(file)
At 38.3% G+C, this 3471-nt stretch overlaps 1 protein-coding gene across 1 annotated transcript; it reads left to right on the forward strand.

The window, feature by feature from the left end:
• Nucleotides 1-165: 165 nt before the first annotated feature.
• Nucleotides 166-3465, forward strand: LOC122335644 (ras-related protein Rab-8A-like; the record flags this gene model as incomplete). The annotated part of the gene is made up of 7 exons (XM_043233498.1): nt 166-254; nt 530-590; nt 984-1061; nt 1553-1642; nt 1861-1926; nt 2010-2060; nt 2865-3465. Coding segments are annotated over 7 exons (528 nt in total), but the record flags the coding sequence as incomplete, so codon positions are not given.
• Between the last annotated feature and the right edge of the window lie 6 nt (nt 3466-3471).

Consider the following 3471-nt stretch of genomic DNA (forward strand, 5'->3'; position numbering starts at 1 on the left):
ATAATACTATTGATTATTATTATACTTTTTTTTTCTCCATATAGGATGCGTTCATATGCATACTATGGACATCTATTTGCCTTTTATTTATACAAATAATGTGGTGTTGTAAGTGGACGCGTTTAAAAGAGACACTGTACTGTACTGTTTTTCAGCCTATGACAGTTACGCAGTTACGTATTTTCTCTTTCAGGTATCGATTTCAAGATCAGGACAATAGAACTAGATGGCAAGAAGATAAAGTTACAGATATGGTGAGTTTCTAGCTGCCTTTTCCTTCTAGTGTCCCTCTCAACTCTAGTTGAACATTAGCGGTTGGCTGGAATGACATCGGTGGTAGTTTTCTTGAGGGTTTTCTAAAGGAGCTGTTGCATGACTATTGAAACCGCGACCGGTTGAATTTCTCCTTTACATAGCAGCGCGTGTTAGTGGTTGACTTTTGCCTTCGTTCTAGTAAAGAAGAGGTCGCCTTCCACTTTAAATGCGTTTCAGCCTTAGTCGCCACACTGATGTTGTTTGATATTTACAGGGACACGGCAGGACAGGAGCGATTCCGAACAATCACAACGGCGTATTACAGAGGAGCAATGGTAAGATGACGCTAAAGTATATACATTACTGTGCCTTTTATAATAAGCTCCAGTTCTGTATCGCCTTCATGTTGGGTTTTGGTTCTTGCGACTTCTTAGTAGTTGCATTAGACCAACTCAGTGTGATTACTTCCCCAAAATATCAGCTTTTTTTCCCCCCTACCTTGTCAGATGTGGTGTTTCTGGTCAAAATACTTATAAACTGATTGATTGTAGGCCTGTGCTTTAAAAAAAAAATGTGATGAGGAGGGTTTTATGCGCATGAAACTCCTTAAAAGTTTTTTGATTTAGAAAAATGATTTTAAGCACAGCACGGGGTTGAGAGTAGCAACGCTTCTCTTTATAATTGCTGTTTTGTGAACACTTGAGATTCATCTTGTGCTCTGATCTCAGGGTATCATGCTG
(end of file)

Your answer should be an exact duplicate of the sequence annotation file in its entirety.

At 38.3% G+C, this 3471-nt stretch overlaps 1 protein-coding gene across 1 annotated transcript; it reads left to right on the forward strand.

The window, feature by feature from the left end:
• Nucleotides 1-165: 165 nt before the first annotated feature.
• Nucleotides 166-3465, forward strand: LOC122335644 (ras-related protein Rab-8A-like; the record flags this gene model as incomplete). The annotated part of the gene is made up of 7 exons (XM_043233498.1): nt 166-254; nt 530-590; nt 984-1061; nt 1553-1642; nt 1861-1926; nt 2010-2060; nt 2865-3465. Coding segments are annotated over 7 exons (528 nt in total), but the record flags the coding sequence as incomplete, so codon positions are not given.
• Between the last annotated feature and the right edge of the window lie 6 nt (nt 3466-3471).

Consider the following 3471-nt stretch of genomic DNA (forward strand, 5'->3'; position numbering starts at 1 on the left):
ATAATACTATTGATTATTATTATACTTTTTTTTTCTCCATATAGGATGCGTTCATATGCATACTATGGACATCTATTTGCCTTTTATTTATACAAATAATGTGGTGTTGTAAGTGGACGCGTTTAAAAGAGACACTGTACTGTACTGTTTTTCAGCCTATGACAGTTACGCAGTTACGTATTTTCTCTTTCAGGTATCGATTTCAAGATCAGGACAATAGAACTAGATGGCAAGAAGATAAAGTTACAGATATGGTGAGTTTCTAGCTGCCTTTTCCTTCTAGTGTCCCTCTCAACTCTAGTTGAACATTAGCGGTTGGCTGGAATGACATCGGTGGTAGTTTTCTTGAGGGTTTTCTAAAGGAGCTGTTGCATGACTATTGAAACCGCGACCGGTTGAATTTCTCCTTTACATAGCAGCGCGTGTTAGTGGTTGACTTTTGCCTTCGTTCTAGTAAAGAAGAGGTCGCCTTCCACTTTAAATGCGTTTCAGCCTTAGTCGCCACACTGATGTTGTTTGATATTTACAGGGACACGGCAGGACAGGAGCGATTCCGAACAATCACAACGGCGTATTACAGAGGAGCAATGGTAAGATGACGCTAAAGTATATACATTACTGTGCCTTTTATAATAAGCTCCAGTTCTGTATCGCCTTCATGTTGGGTTTTGGTTCTTGCGACTTCTTAGTAGTTGCATTAGACCAACTCAGTGTGATTACTTCCCCAAAATATCAGCTTTTTTTCCCCCCTACCTTGTCAGATGTGGTGTTTCTGGTCAAAATACTTATAAACTGATTGATTGTAGGCCTGTGCTTTAAAAAAAAAATGTGATGAGGAGGGTTTTATGCGCATGAAACTCCTTAAAAGTTTTTTGATTTAGAAAAATGATTTTAAGCACAGCACGGGGTTGAGAGTAGCAACGCTTCTCTTTATAATTGCTGTTTTGTGAACACTTGAGATTCATCTTGTGCTCTGATCTCAGGGTATCATGCTG